We asked Niccole Modell about her music career and the impact that music has made on her life.
Editor – Niccole, everyone knows that people don’t just become accomplished musicians overnight. Tell us about your journey. When did you first realize that you liked music enough to want to make it—and eventually pursue it as your life career?
Modell – Music is in my genes. My parents and siblings are musicians, and my father’s side of the family has a long lineage of professional musicians, dancers, and artists. I began piano lessons at age five and continued with them until it was time to go to college. Although declaring a music major was the obvious choice, I had reservations about a music career’s competitiveness and instability. Fortunately, my parents never discouraged me from being a music major, but they strongly recommended I find myself a “backup” career like pharmacy or business. I conceded and took pre-med courses, but music remained my primary focus.
I first started as a piano performance major, and later added a flute major as well. It wasn’t easy juggling two instruments; when preparing for recitals, I practiced up to eight hours a day. Although practicing requires intense concentration and lends itself to being a rather isolating process at times, I never felt lonely. Making music and perfecting my art was a deeply personal and fulfilling experience. During my undergraduate experience, I realized that music was truly what I wanted to do as a career. At the completion of my bachelor’s degrees in both piano performance and flute, I pursued further schooling and obtained a master’s degree in flute performance.
Editor – So, your parents encouraged you to have a backup career—just in case you couldn’t find a job in music. That was probably smart, but your heart was in music. What did you do after you graduated? How long did it take you to land a music-related job?
Modell – After I graduated, I took on a full-time job outside of the music industry, while simultaneously trying to build my private music studio in the evenings. Although the stable paycheck was appreciated, I ultimately decided to give up the “day job” to focus on my music passion. I joined my local chapter of the Music Teachers’ Association of California and the National Flute Association so I could connect with others in my area who are running successful music businesses. To keep up my performance skills, I began playing piano for several churches in the area as both a worship leader and choir accompanist. I later recorded my first CD which is now available through CD Baby and iTunes.
Currently, my private studio continues to grow, and I love working with promising students. In addition to teaching, I serve as the Protestant Music Director for Naval Base Ventura County worship services. The congregation is a unique mixture of young single sailors, families, and retired veterans alike. I believe God has placed me there for a purpose, and I pray that God will use me to touch the lives of those who attend positively.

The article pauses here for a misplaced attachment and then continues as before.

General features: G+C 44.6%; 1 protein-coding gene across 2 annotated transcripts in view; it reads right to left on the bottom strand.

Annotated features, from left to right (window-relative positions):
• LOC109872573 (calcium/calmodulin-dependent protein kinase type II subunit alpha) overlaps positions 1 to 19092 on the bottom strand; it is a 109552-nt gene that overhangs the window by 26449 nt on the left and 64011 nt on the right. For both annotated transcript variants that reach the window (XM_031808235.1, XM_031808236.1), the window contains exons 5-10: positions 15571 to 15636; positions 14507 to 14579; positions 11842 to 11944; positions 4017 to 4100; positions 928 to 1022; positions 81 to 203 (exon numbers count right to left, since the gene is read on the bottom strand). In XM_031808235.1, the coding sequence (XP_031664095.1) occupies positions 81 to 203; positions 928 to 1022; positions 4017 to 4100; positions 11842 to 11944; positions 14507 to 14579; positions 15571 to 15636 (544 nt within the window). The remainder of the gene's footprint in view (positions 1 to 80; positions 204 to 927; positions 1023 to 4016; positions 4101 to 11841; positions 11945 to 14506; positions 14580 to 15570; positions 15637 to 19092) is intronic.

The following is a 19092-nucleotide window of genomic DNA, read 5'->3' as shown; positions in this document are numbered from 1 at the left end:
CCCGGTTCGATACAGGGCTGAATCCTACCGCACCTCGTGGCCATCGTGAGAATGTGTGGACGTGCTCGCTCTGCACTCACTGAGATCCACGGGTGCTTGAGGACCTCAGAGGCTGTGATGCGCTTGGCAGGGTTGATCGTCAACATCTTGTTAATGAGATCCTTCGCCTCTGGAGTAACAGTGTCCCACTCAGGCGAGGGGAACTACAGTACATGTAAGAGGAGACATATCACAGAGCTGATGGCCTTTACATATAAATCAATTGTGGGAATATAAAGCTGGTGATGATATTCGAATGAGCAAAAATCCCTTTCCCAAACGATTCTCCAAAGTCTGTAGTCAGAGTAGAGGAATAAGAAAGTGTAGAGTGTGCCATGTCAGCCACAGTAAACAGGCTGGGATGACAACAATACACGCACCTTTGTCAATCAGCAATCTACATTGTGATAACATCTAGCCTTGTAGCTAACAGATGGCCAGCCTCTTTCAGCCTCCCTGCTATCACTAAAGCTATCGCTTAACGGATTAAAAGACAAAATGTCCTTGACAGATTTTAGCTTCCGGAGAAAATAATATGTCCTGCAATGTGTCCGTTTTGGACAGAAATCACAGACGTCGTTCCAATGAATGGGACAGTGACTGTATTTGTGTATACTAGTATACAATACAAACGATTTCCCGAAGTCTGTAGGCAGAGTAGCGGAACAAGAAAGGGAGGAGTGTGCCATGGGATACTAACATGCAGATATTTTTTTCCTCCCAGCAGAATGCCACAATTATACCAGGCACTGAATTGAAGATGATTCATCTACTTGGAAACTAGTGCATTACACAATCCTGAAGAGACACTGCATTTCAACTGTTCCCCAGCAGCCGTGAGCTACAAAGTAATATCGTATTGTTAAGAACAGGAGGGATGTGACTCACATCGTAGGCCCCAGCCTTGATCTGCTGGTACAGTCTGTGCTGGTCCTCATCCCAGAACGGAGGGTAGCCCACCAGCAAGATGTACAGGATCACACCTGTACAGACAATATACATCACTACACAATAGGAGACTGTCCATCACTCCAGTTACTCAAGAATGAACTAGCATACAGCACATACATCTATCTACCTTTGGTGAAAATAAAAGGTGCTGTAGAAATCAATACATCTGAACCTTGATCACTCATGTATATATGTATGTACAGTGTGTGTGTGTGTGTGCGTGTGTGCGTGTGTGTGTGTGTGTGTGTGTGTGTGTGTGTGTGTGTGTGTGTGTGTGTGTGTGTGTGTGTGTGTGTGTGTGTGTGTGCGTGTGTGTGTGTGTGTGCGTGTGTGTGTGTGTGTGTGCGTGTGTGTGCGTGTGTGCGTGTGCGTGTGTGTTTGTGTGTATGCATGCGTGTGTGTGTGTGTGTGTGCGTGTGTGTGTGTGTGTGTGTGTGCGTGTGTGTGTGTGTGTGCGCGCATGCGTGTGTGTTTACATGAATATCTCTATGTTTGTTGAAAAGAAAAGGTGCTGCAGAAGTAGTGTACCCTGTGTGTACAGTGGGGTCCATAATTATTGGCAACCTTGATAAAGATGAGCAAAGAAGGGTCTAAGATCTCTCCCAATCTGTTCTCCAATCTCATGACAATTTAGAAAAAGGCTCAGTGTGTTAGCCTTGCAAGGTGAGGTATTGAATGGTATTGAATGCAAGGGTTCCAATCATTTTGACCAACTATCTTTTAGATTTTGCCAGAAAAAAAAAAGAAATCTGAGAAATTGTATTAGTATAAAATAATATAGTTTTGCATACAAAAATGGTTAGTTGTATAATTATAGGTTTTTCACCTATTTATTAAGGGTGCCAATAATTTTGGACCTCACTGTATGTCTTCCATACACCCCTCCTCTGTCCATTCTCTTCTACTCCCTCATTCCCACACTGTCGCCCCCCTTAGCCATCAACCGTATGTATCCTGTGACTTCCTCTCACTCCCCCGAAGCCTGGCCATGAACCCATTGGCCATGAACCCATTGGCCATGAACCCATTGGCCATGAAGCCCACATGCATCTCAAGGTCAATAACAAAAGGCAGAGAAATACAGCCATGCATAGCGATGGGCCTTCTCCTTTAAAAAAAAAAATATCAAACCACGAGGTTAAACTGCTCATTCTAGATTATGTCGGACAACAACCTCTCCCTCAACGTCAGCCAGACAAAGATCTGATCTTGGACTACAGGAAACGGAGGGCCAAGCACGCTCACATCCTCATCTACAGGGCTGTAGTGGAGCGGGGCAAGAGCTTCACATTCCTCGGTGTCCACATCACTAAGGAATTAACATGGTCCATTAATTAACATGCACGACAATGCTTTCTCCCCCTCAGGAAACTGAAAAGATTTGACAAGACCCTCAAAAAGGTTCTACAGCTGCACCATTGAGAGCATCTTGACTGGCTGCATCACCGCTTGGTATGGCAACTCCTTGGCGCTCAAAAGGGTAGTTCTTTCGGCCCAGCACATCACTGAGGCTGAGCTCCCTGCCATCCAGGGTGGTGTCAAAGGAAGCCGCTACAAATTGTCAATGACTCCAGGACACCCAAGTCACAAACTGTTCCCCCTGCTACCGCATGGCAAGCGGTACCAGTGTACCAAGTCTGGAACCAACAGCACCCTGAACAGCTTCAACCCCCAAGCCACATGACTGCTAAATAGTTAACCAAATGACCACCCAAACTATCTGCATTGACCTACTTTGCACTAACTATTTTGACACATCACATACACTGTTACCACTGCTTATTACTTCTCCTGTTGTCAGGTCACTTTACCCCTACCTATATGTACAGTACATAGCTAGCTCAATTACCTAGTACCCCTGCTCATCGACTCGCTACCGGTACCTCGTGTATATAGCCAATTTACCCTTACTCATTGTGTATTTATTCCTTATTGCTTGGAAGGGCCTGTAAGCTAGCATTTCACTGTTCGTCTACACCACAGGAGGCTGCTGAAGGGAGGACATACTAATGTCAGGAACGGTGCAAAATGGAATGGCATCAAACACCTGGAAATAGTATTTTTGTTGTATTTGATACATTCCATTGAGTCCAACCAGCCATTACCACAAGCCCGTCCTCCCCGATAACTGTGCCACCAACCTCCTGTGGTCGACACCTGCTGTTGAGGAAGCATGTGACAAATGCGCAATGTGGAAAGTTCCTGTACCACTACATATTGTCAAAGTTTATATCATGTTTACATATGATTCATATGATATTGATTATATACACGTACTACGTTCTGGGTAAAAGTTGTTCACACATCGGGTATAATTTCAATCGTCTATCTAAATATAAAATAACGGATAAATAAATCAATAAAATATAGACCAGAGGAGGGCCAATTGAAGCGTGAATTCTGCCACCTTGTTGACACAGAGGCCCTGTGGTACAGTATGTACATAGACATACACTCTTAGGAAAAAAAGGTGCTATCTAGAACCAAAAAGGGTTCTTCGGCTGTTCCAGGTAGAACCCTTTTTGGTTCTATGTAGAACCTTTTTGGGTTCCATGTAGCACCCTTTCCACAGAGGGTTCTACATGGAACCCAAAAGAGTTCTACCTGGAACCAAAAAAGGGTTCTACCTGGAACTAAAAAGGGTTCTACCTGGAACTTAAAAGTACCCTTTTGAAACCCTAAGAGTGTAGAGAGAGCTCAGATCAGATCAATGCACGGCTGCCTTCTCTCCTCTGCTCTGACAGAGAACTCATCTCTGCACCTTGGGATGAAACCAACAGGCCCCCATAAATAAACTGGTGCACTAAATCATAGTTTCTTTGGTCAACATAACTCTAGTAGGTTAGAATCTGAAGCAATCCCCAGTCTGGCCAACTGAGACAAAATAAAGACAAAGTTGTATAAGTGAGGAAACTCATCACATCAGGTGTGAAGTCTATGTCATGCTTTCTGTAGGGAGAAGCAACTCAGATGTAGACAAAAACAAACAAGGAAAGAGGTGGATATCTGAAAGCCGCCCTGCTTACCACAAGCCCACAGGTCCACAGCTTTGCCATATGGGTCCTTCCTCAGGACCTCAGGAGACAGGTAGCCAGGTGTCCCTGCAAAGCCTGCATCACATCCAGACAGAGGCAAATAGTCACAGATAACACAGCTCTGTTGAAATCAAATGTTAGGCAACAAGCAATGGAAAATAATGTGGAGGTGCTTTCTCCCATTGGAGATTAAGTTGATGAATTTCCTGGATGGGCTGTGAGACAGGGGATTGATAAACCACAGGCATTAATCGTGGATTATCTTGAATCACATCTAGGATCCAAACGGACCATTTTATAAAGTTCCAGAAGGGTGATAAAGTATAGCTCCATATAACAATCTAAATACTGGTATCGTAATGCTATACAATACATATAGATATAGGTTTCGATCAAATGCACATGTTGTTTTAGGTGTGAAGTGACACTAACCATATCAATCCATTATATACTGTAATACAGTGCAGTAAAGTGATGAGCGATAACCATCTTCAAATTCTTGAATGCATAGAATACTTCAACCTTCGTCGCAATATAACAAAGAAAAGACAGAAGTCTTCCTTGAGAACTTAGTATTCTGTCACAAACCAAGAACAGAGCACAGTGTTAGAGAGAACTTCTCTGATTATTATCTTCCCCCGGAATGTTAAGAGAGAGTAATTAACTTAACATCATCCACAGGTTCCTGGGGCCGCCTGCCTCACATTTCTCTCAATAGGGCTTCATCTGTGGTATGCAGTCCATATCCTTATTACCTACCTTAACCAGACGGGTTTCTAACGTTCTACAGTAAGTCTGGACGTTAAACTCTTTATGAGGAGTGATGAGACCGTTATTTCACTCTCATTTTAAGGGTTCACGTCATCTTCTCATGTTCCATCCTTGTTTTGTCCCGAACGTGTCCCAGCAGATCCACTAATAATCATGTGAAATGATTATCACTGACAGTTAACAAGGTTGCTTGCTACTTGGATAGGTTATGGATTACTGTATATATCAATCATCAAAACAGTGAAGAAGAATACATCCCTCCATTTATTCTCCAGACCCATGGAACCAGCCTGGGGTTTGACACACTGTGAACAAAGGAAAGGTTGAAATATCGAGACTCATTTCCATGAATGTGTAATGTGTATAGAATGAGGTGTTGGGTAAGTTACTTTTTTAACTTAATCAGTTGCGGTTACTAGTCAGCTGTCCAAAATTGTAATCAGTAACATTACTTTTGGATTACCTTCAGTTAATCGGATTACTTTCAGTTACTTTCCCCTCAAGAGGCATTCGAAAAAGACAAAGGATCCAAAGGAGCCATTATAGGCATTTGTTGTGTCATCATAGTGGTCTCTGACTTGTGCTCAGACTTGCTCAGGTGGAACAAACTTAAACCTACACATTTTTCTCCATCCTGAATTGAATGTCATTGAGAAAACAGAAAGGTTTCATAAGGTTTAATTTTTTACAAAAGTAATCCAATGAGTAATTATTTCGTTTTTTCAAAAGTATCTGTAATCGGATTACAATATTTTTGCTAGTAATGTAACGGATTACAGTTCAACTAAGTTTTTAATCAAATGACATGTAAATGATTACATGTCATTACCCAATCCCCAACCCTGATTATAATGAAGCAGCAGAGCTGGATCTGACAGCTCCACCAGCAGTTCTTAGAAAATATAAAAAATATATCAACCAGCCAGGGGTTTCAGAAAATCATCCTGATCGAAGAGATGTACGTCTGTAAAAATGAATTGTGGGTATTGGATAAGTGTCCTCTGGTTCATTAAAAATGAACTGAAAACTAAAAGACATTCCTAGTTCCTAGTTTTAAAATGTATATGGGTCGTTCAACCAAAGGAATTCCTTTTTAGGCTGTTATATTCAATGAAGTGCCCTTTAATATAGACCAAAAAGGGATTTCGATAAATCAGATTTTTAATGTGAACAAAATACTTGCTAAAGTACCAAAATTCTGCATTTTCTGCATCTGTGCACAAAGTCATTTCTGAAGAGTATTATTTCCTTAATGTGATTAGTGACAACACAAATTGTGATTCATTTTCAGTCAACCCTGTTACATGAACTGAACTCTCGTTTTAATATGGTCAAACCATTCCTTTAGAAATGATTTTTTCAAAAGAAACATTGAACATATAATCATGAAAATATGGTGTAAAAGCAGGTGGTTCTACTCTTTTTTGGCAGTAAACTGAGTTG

Editor– So, where there’s a will, there’s a way. You followed your heart and ended up teaching private lessons and leading out with a Protestant service on a military base. That’s a very intriguing venue to be working in. When you lead worship, do you do so with a piano or an electronic keyboard?
Modell – I prefer the touch of a real piano, so I use that most of the time. I also play on the organ from time to time. Because our congregation is so diverse, and the worship preferences are so varied, I have found that utilizing both instruments meets everyone’s worship style.
Editor – What advice would you give to someone today who’s wanting to work in the music industry?
Modell – Don’t make this decision lightly. A music career is not easy or stable, and it can be especially discouraging in the beginning when you are trying to establish yourself as an independent musician. There is definitely a slow-building process, but I have found that performing as much as possible has seriously increased my community visibility. Additionally, I have found my connections to the local music teachers’ association to be very helpful; some teachers who are already at teaching capacity have passed students onto me. The association also hosts competitions throughout the year for students to participate in. Being able to offer these performance opportunities to my students has been a good selling point in my private studio. Lastly, a website is a key to establishing your credibility and visibility. I have had numerous new students find me because of my website. It doesn’t have to be fancy or expensive, just enough to make you searchable (and findable) on the Internet. Above all else, don’t give up! If God has called you to be a musician, He will direct your path and open all the right doors.
Editor – You are blessed to be able to pursue your passion as a career. And we are enriched that you’ve shared a portion of your journey with us. May God continue to bless you as you minister on His behalf.
Niccole Modell lives and works in Southern California.
This interview was conducted by Rich DuBose, Director of Pacific Union Conference Church Support Services and the inSpire project.© 2017 - 2021 ASA. All rights reserved. Click here for content usage information.